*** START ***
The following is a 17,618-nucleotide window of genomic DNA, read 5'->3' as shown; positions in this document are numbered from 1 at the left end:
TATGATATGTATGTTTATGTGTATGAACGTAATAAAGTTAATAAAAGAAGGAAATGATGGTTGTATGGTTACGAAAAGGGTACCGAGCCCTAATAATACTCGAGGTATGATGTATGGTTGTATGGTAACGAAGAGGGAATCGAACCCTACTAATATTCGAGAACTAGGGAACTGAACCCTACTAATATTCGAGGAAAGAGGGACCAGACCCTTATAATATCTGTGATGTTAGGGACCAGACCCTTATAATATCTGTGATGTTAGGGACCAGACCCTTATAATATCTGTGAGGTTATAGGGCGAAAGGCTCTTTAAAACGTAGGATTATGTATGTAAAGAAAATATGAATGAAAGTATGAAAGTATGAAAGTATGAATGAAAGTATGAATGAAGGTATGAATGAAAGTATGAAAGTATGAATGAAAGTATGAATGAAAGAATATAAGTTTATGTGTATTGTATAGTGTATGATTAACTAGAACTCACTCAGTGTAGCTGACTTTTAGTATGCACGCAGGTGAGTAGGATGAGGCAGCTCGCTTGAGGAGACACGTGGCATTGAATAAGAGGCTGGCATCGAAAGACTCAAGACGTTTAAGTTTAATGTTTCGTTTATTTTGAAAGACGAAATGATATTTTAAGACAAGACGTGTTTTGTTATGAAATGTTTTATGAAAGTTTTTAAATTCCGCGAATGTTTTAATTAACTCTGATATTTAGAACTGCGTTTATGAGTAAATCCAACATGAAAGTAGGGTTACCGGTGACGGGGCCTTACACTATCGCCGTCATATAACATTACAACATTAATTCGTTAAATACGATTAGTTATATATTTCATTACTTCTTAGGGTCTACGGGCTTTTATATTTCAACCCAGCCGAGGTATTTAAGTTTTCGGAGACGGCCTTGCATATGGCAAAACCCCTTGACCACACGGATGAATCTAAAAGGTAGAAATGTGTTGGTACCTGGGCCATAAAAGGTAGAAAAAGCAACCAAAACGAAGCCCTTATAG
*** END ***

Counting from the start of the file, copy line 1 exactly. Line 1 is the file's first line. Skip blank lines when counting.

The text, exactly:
The following is a 17,618-nucleotide window of genomic DNA, read 5'->3' as shown; positions in this document are numbered from 1 at the left end: